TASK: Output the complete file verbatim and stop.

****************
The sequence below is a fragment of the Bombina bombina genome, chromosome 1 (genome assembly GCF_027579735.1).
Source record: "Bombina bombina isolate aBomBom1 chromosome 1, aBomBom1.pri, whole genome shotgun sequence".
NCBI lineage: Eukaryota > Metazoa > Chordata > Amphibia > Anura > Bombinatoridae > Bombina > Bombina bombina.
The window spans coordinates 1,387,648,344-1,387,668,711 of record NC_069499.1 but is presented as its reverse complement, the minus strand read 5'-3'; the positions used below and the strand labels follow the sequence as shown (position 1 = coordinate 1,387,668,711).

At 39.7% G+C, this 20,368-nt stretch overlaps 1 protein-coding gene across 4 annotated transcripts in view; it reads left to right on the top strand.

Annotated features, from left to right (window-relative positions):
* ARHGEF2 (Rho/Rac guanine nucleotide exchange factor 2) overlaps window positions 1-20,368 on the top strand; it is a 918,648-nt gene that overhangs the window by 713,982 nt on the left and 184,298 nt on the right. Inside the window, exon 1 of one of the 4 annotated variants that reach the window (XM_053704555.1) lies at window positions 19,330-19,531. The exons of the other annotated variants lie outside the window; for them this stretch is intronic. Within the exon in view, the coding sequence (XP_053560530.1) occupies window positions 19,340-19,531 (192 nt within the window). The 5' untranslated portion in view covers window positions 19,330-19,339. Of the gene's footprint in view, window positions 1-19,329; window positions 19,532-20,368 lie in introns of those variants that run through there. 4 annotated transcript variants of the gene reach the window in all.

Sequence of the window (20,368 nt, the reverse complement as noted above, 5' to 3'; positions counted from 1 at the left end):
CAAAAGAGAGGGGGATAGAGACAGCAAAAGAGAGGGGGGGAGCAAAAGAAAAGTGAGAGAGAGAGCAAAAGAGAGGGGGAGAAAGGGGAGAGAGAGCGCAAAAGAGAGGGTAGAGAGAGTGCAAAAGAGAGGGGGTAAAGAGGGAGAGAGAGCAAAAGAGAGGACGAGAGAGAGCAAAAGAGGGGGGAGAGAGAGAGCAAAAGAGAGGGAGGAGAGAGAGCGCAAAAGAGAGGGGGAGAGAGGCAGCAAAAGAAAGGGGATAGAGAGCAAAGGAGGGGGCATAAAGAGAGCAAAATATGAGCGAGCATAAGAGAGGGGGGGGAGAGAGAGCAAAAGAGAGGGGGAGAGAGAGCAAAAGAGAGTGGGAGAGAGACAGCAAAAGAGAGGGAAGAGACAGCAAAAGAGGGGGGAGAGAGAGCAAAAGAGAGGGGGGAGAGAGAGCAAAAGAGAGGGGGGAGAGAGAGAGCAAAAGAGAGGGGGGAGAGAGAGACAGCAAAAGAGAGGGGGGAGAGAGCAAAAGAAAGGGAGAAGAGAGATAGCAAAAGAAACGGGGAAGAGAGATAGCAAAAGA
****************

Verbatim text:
The sequence below is a fragment of the Bombina bombina genome, chromosome 1 (genome assembly GCF_027579735.1).
Source record: "Bombina bombina isolate aBomBom1 chromosome 1, aBomBom1.pri, whole genome shotgun sequence".
NCBI lineage: Eukaryota > Metazoa > Chordata > Amphibia > Anura > Bombinatoridae > Bombina > Bombina bombina.
The window spans coordinates 1,387,648,344-1,387,668,711 of record NC_069499.1 but is presented as its reverse complement, the minus strand read 5'-3'; the positions used below and the strand labels follow the sequence as shown (position 1 = coordinate 1,387,668,711).

At 39.7% G+C, this 20,368-nt stretch overlaps 1 protein-coding gene across 4 annotated transcripts in view; it reads left to right on the top strand.

Annotated features, from left to right (window-relative positions):
* ARHGEF2 (Rho/Rac guanine nucleotide exchange factor 2) overlaps window positions 1-20,368 on the top strand; it is a 918,648-nt gene that overhangs the window by 713,982 nt on the left and 184,298 nt on the right. Inside the window, exon 1 of one of the 4 annotated variants that reach the window (XM_053704555.1) lies at window positions 19,330-19,531. The exons of the other annotated variants lie outside the window; for them this stretch is intronic. Within the exon in view, the coding sequence (XP_053560530.1) occupies window positions 19,340-19,531 (192 nt within the window). The 5' untranslated portion in view covers window positions 19,330-19,339. Of the gene's footprint in view, window positions 1-19,329; window positions 19,532-20,368 lie in introns of those variants that run through there. 4 annotated transcript variants of the gene reach the window in all.

Sequence of the window (20,368 nt, the reverse complement as noted above, 5' to 3'; positions counted from 1 at the left end):
CAAAAGAGAGGGGGATAGAGACAGCAAAAGAGAGGGGGGGAGCAAAAGAAAAGTGAGAGAGAGAGCAAAAGAGAGGGGGAGAAAGGGGAGAGAGAGCGCAAAAGAGAGGGTAGAGAGAGTGCAAAAGAGAGGGGGTAAAGAGGGAGAGAGAGCAAAAGAGAGGACGAGAGAGAGCAAAAGAGGGGGGAGAGAGAGAGCAAAAGAGAGGGAGGAGAGAGAGCGCAAAAGAGAGGGGGAGAGAGGCAGCAAAAGAAAGGGGATAGAGAGCAAAGGAGGGGGCATAAAGAGAGCAAAATATGAGCGAGCATAAGAGAGGGGGGGGAGAGAGAGCAAAAGAGAGGGGGAGAGAGAGCAAAAGAGAGTGGGAGAGAGACAGCAAAAGAGAGGGAAGAGACAGCAAAAGAGGGGGGAGAGAGAGCAAAAGAGAGGGGGGAGAGAGAGCAAAAGAGAGGGGGGAGAGAGAGAGCAAAAGAGAGGGGGGAGAGAGAGACAGCAAAAGAGAGGGGGGAGAGAGCAAAAGAAAGGGAGAAGAGAGATAGCAAAAGAAACGGGGAAGAGAGATAGCAAAAGA